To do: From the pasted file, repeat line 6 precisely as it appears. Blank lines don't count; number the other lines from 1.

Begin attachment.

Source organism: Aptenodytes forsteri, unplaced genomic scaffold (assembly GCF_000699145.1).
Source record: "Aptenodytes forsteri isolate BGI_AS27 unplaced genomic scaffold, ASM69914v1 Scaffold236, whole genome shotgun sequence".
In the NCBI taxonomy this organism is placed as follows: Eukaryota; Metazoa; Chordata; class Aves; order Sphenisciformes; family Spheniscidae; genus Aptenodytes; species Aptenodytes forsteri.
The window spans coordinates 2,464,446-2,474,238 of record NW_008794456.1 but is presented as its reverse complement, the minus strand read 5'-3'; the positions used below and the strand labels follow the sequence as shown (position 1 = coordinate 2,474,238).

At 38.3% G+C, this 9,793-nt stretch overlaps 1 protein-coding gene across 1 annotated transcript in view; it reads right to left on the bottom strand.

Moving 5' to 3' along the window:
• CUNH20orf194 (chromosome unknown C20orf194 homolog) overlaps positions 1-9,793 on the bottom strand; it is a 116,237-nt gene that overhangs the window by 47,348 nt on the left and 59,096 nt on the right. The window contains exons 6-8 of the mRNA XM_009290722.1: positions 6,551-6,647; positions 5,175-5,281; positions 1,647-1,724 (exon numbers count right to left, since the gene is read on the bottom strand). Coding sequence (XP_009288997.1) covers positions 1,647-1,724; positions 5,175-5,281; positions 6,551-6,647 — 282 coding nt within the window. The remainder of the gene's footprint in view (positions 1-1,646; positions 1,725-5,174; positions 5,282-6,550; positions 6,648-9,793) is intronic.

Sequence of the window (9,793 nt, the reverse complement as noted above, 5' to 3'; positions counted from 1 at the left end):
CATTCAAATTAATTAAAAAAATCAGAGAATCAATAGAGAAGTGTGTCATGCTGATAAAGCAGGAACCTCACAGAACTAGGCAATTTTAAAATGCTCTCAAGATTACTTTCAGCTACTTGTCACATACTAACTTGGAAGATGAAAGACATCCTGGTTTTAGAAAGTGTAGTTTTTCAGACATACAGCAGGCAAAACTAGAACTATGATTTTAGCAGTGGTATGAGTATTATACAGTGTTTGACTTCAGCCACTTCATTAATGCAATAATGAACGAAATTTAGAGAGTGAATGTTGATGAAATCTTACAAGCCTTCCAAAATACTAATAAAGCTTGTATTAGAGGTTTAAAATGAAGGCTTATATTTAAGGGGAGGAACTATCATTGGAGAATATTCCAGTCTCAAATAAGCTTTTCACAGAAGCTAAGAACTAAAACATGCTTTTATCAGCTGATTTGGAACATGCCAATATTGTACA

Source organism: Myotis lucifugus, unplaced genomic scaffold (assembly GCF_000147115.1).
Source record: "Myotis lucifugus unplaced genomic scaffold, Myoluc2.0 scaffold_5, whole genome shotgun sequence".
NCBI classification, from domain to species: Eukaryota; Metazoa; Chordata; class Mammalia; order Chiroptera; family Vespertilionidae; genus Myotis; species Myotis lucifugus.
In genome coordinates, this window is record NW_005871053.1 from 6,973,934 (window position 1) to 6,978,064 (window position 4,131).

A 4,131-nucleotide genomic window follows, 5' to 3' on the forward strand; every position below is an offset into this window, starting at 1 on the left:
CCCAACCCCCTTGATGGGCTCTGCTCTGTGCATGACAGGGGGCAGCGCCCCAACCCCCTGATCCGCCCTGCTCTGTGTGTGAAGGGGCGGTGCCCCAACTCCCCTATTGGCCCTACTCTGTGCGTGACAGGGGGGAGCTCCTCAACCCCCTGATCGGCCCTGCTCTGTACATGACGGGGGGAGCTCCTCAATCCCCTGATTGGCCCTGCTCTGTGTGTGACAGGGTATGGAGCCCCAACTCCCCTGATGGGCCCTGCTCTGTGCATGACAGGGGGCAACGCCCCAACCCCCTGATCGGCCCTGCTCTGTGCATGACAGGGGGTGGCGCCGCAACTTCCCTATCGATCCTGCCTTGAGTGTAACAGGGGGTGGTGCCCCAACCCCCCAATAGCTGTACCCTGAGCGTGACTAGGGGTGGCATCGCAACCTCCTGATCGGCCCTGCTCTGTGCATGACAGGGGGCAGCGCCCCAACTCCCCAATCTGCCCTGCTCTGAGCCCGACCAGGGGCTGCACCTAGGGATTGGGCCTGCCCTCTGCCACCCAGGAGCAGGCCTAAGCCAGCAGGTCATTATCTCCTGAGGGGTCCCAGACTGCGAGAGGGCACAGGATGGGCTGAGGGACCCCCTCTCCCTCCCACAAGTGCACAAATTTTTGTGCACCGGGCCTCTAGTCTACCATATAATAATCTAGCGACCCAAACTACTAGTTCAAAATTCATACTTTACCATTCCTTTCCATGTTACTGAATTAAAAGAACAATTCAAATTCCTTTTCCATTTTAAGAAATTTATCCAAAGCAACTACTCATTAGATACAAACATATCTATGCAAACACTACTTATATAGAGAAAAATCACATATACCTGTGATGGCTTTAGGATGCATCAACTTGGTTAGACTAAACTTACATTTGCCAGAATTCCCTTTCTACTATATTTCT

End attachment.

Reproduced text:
Moving 5' to 3' along the window: